2nd Sunday of Advent, December 8, 2019

Every year at this time, it seems to me, we find ourselves listening to scriptures that get us thinking about what it means to actually be Christian!  It comes with the scriptures that we used to focus our preparations to greet, once more, God-among-us, or Emmanuel. 

The imagery of our first reading today from Isaiah is quite consoling and uplifting.  It speaks of the wolf and the lamb getting along together, the leopard and the kid goat enjoying one another’s company, and the calf and the young lion in each other’s company, enjoying peace together, “with a little child to guide them.”  These animals who would ordinarily not be in one another's company, at least not without some violence unfolding, are instead living in peace together.  This is a sure sign of the in-breaking of God’s peace, justice and life.  It is beautifully powerful imagery that asserts the dominion of God over all creation, and with that dominion coming peace, goodwill and goodness.  The world is transformed and natural enemies become companions. 

The gospel, by contrast, seems to speak of disturbance and even upheaval:  “Even now the ax lies at the root of the trees.  Therefore every tree that does not bear good fruit will be cut down and thrown into the fire.”  John the Baptist is on a roll.  It seems as though he’s calling out all those who are curious, who are perhaps “hedging their bets” in terms of salvation.  They live decent lives, perhaps, maybe even good lives, but they are only doing what they must.  They are content to fulfil the prescriptions of their religious laws and customs, but John admonishes them.

John insists on the fruitfulness of a person’s life saying more about what they really believe and hold to be true, rather than any outward appearances or practices.  Today we might hear John say to us: “Show me how your faith really makes a difference in your life and in the lives of others.  Do not presume to say to yourselves that you are Catholic, that you go to Church on Sunday.  God can raise up church-goers from the very stones.”  John would look to us to identify in our lives the values of Jesus as he lived them in the gospel:  humility, compassion, respect and integrity.  A life lived without these values cannot be considered to be the life of a disciple of Jesus. 

Perhaps like many people, I can’t assert that my life is lived with humility, compassion, respect and integrity. I have to confess that some days I live with a deeper awareness of the realities of my own life and the lives of those around me.  But on other days, my humility leaves a lot to be desired.  Similarly, there are some days when my heart is filled with compassion for others, but there are also days when I am tired and cranky, worn and unable to be considerate of others and their needs.  There are days when I live my life being entirely respectful of the people I meet and encounter, but there are other days when I am inclined to inappropriate and indefensible judgment of others.  And so, it goes without saying, then, that I am not yet an integrated disciple of Jesus.  I am, however, desirous of such integration in my life.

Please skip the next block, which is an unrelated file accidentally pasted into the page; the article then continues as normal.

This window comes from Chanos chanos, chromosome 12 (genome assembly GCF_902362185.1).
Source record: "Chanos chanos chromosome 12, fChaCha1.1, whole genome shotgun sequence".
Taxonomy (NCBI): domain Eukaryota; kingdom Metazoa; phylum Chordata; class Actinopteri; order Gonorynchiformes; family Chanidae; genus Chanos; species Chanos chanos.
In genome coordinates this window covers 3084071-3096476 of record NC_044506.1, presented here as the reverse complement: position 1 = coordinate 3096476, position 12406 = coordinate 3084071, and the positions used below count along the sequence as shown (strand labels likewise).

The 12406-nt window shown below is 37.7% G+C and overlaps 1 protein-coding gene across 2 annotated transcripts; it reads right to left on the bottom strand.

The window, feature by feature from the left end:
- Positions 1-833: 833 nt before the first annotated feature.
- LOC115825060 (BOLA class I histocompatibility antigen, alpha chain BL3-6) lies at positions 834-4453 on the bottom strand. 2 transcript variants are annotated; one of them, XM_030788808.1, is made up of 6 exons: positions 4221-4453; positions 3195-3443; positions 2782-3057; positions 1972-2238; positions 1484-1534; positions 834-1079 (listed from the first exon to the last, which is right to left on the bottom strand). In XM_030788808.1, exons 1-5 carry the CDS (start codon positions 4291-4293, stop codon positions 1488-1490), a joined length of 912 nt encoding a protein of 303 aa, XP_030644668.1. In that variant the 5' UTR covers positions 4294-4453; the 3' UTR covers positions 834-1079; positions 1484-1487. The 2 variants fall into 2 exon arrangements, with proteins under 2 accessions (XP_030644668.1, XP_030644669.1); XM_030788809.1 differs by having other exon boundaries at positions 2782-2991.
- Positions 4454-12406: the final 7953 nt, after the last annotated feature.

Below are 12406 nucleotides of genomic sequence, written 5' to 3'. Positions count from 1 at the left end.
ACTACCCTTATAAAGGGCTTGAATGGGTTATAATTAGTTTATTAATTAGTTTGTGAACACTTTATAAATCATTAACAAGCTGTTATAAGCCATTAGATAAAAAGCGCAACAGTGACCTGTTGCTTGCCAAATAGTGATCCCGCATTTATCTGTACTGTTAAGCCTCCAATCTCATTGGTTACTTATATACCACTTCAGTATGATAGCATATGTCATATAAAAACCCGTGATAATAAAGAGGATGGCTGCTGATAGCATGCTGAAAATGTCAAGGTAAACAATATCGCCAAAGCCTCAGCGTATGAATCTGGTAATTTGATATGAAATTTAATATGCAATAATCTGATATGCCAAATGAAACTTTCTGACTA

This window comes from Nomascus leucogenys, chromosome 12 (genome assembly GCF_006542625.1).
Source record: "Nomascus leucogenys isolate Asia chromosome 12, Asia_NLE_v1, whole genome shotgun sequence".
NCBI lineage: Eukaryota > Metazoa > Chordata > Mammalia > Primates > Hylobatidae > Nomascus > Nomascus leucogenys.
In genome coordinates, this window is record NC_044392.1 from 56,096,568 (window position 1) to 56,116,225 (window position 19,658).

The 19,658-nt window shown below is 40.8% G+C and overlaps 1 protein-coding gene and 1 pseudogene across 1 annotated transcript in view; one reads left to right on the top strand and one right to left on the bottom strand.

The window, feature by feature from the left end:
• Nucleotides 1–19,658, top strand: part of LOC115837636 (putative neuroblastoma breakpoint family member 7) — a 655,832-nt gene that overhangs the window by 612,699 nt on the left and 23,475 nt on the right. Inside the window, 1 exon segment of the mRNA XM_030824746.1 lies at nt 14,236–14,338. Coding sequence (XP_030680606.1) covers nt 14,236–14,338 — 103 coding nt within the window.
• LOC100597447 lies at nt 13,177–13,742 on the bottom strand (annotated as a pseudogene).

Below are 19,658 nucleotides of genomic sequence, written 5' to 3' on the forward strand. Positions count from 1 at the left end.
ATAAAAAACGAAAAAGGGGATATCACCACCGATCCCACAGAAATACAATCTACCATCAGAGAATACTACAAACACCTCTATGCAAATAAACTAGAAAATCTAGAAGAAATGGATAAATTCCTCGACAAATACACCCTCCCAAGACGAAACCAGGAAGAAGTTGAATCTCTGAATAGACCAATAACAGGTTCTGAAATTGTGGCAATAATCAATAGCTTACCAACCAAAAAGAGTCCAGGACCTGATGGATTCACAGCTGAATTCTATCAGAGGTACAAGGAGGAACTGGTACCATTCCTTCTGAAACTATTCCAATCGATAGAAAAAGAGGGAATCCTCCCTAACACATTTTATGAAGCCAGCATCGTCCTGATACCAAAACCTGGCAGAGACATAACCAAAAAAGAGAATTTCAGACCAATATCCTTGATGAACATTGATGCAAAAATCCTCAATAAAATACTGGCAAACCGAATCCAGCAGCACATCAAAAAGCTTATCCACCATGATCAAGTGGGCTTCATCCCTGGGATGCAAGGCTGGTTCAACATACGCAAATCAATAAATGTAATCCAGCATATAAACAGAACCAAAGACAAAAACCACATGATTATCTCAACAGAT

John’s words then, in today’s gospel, are an encouragement to me - albeit not a gentle and “warm, fuzzy” one - to reconsider how I live my discipleship of Jesus in the concrete realities of my life.  I am invited by his words to think about what it really looks like to be a disciple of Jesus in Northridge, in 2019.  The fruitfulness of my life is a starting point that allows me to consider where I have room for improvement in my life of faith.  John speaks of bringing a “baptism of repentance,” but he looks forward to a new baptism, a baptism of “the Holy Spirit and fire.”  The promise of cleansing and purification is inherent in the imagery of the fire, and the empowering and gifting is manifested in the coming of the Holy Spirit. 

Traditionally we speak of the seven gifts of the Spirit as wisdom, understanding, counsel, fortitude, knowledge, piety and fear (or awe) of the Lord.  The gifts of the Holy Spirit are God-centered, in that they ground us in our relationship with God.  For example, the gift of wisdom is what allows us to understand the importance of others and particularly the importance of the centrality of God in our life. 

The fruits of the Spirit are traditionally enumerated as love, joy, peace, patience, kindness, goodness, generosity, gentleness, faithfulness, modesty,self-control and chastity. We read them in Galatians 5:22-23, and they can be understood as the observable behaviors (fruits) of people who are trying to live in the life of the Holy Spirit, as faithful disciples of Jesus. 

As we move through Advent, and prepare ourselves for the great celebration of the Feast of the Incarnation, perhaps this is a good time for us to consider and refocus on our efforts to live as faithful disciples of Jesus, enlivened in the power of the Holy Spirit. 


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